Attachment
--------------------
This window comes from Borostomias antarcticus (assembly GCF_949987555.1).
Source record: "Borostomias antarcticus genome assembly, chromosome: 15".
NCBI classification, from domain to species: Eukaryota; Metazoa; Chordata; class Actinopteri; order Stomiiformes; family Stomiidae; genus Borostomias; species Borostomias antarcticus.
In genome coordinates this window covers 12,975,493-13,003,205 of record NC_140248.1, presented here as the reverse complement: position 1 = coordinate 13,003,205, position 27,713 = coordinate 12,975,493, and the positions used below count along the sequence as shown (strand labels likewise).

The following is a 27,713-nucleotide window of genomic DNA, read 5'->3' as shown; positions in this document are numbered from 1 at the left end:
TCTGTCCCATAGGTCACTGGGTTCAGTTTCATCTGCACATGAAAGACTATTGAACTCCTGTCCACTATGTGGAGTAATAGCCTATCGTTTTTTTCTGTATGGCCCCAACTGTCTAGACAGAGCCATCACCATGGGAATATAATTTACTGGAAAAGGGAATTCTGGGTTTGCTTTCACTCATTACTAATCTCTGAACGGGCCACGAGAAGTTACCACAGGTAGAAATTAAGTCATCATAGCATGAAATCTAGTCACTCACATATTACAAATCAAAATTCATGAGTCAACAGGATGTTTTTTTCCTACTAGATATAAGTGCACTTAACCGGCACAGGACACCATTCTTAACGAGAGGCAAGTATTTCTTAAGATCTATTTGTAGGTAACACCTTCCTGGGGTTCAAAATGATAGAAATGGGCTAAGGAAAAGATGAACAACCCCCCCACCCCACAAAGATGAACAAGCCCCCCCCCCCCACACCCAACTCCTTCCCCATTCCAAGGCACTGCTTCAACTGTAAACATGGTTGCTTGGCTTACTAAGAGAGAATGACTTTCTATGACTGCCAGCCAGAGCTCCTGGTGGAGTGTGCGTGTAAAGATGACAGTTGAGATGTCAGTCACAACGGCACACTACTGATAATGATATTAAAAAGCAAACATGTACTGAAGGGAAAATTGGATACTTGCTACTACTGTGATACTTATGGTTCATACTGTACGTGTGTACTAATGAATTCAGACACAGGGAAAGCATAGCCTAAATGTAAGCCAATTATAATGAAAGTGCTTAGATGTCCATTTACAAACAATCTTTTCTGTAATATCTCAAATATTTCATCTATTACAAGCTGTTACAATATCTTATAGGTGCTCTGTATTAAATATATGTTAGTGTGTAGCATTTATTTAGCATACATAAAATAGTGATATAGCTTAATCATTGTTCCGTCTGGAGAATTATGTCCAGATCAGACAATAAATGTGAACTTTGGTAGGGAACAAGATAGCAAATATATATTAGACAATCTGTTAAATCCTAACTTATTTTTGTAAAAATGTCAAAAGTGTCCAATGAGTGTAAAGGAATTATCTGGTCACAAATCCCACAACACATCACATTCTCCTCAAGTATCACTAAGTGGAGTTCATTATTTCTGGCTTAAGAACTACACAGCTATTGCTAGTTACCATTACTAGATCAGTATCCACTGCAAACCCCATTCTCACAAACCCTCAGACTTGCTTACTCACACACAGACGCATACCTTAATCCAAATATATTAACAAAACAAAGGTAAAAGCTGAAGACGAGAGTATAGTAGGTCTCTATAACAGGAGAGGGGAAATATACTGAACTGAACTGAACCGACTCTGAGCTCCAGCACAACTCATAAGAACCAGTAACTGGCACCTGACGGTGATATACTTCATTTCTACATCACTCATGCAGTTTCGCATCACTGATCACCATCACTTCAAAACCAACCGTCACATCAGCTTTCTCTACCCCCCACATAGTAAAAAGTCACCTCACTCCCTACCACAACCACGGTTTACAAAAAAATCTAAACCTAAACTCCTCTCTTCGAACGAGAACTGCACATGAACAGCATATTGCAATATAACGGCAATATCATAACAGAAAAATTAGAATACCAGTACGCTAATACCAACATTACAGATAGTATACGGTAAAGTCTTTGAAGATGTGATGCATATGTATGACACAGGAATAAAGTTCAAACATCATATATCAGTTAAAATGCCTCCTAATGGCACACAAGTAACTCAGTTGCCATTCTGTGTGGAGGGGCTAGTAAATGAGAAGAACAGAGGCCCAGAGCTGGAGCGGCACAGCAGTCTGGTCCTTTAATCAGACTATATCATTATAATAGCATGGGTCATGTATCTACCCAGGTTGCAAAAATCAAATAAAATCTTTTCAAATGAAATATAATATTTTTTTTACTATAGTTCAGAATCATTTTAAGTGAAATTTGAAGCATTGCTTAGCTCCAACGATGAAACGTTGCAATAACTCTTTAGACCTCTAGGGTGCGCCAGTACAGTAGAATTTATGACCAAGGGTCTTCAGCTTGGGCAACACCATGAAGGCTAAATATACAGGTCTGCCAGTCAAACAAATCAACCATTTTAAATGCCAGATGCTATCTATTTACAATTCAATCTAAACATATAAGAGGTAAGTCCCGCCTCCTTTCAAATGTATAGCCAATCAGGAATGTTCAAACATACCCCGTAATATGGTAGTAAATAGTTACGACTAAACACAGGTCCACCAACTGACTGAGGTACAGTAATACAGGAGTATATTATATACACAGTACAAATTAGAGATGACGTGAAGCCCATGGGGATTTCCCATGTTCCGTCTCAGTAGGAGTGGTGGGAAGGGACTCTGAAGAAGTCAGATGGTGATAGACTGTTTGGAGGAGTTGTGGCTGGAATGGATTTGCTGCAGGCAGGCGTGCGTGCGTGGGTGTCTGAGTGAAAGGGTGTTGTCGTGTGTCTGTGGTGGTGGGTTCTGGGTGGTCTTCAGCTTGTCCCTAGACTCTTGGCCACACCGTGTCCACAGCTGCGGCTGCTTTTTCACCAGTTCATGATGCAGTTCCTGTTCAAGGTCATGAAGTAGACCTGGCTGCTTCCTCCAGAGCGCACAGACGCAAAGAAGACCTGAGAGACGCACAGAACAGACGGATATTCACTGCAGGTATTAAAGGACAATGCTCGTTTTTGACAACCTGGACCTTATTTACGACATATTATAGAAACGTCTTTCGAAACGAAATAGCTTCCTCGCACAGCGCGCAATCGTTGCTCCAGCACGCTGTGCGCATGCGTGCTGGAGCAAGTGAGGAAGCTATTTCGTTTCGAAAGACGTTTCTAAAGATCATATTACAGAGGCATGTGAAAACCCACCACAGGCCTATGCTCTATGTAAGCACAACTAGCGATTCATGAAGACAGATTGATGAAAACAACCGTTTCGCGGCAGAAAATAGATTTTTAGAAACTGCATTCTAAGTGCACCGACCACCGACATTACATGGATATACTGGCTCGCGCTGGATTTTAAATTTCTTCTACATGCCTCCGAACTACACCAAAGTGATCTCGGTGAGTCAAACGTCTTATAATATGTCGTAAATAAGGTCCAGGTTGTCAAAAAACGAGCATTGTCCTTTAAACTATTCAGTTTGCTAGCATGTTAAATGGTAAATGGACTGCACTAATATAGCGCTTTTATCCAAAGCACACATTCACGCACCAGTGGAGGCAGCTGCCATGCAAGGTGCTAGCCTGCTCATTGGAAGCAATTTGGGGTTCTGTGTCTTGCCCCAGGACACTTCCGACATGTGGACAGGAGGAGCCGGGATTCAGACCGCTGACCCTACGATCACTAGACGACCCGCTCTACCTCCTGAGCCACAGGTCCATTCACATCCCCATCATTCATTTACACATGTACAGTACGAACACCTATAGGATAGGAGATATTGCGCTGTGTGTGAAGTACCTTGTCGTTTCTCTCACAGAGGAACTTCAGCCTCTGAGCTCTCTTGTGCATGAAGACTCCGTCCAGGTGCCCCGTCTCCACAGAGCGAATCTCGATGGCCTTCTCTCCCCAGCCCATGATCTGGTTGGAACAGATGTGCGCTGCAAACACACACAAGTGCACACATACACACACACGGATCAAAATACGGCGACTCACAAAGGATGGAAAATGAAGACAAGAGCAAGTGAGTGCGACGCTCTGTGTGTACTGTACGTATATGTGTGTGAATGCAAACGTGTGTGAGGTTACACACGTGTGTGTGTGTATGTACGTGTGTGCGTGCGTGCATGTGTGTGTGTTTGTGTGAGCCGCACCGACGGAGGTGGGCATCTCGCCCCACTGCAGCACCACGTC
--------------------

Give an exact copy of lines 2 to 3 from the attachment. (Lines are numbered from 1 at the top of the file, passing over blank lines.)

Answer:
Source record: "Borostomias antarcticus genome assembly, chromosome: 15".
NCBI classification, from domain to species: Eukaryota; Metazoa; Chordata; class Actinopteri; order Stomiiformes; family Stomiidae; genus Borostomias; species Borostomias antarcticus.